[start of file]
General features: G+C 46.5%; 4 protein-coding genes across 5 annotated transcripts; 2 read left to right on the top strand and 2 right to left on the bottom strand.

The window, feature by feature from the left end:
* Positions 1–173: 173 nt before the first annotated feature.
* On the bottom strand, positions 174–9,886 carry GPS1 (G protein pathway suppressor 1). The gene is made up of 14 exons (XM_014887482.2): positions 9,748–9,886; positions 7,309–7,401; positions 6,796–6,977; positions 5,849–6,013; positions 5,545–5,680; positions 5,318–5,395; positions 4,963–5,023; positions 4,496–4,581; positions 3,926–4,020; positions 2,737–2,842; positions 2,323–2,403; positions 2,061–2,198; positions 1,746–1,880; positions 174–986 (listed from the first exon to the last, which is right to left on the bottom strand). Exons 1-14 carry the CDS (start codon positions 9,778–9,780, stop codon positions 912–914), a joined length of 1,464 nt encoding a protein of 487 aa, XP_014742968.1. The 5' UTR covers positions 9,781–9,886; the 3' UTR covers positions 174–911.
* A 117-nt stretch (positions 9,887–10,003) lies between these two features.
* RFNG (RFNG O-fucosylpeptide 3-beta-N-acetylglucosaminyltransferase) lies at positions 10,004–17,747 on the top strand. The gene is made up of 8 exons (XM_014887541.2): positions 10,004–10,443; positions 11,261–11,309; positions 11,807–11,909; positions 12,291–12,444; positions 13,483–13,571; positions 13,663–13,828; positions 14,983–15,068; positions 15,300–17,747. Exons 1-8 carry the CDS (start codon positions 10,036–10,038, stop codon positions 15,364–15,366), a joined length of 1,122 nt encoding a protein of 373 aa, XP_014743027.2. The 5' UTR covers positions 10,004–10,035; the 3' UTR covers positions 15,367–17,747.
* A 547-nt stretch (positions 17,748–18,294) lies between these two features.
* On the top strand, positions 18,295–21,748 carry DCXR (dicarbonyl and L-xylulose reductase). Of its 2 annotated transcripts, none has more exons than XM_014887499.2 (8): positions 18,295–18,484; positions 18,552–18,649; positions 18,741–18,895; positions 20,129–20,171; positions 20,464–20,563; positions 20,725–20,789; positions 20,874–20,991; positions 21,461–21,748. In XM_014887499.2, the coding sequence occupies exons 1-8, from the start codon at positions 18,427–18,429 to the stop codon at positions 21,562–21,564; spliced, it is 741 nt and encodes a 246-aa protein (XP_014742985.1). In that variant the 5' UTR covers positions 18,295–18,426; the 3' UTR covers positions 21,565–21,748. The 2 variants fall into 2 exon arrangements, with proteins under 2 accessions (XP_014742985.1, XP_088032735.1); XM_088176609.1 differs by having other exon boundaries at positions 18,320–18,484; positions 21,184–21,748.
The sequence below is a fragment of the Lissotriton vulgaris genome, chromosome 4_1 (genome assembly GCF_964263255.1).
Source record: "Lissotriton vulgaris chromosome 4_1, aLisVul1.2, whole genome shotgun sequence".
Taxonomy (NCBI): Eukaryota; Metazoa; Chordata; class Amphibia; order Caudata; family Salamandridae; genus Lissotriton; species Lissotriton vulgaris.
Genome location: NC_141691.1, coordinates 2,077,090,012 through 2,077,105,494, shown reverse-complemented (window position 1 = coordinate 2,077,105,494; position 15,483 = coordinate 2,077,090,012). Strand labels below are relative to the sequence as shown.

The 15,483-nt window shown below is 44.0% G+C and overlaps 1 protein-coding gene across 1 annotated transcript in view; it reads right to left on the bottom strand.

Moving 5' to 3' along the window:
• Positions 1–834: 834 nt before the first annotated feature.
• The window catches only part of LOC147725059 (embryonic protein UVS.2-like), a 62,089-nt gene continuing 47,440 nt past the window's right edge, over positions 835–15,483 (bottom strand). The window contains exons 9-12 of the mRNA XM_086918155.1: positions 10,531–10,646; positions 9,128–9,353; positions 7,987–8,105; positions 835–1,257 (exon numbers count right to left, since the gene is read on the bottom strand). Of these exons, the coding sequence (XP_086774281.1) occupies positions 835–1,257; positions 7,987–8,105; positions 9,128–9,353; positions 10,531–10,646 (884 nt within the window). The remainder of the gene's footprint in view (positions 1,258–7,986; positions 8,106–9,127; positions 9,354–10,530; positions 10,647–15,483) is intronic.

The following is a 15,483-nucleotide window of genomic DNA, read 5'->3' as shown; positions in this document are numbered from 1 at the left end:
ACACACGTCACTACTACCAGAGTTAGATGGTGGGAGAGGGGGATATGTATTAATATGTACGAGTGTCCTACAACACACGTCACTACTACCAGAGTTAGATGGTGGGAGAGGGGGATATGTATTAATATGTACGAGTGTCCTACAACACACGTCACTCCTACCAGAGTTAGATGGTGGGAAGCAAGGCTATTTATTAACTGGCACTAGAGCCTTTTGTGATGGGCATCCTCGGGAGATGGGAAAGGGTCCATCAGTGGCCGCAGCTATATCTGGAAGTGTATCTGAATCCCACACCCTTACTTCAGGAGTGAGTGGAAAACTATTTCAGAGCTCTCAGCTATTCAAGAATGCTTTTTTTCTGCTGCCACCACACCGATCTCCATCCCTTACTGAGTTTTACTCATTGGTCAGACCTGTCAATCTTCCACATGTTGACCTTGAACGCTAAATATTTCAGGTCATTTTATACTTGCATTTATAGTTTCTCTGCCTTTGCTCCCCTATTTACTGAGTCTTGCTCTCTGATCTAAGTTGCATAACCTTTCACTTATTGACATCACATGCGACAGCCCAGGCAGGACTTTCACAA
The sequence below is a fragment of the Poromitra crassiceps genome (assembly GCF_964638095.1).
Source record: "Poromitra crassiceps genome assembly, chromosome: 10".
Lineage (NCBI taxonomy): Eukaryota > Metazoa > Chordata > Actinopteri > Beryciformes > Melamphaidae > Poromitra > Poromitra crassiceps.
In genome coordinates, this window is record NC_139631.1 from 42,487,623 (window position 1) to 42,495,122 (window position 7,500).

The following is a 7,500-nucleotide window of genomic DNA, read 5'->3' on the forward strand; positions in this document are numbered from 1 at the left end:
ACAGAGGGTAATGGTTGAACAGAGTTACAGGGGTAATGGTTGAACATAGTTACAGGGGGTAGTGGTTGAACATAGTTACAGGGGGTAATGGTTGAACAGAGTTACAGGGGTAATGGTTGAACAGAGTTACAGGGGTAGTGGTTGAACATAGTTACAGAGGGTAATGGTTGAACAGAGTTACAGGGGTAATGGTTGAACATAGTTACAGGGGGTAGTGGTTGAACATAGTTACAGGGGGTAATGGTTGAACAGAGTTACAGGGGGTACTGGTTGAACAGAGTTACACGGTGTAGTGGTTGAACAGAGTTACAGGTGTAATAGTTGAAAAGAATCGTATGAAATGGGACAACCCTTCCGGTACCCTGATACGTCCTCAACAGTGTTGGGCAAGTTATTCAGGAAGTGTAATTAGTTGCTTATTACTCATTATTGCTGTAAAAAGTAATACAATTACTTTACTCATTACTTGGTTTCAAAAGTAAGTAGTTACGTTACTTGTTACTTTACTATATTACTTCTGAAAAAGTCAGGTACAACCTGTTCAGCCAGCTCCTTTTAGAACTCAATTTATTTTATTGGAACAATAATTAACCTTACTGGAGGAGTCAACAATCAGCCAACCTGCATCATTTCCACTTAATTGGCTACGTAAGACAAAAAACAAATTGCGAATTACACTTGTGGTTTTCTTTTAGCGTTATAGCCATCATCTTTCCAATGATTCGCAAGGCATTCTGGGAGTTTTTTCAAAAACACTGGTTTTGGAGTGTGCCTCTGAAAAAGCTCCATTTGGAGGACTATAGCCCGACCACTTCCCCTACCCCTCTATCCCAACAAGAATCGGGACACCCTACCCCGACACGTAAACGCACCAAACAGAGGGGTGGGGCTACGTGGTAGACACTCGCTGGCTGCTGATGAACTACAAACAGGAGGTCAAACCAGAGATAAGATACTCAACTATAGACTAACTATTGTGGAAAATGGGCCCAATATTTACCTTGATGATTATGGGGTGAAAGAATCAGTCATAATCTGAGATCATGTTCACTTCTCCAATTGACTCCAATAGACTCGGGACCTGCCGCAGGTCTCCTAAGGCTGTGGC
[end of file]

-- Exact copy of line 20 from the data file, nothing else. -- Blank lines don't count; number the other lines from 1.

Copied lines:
Source record: "Poromitra crassiceps genome assembly, chromosome: 10".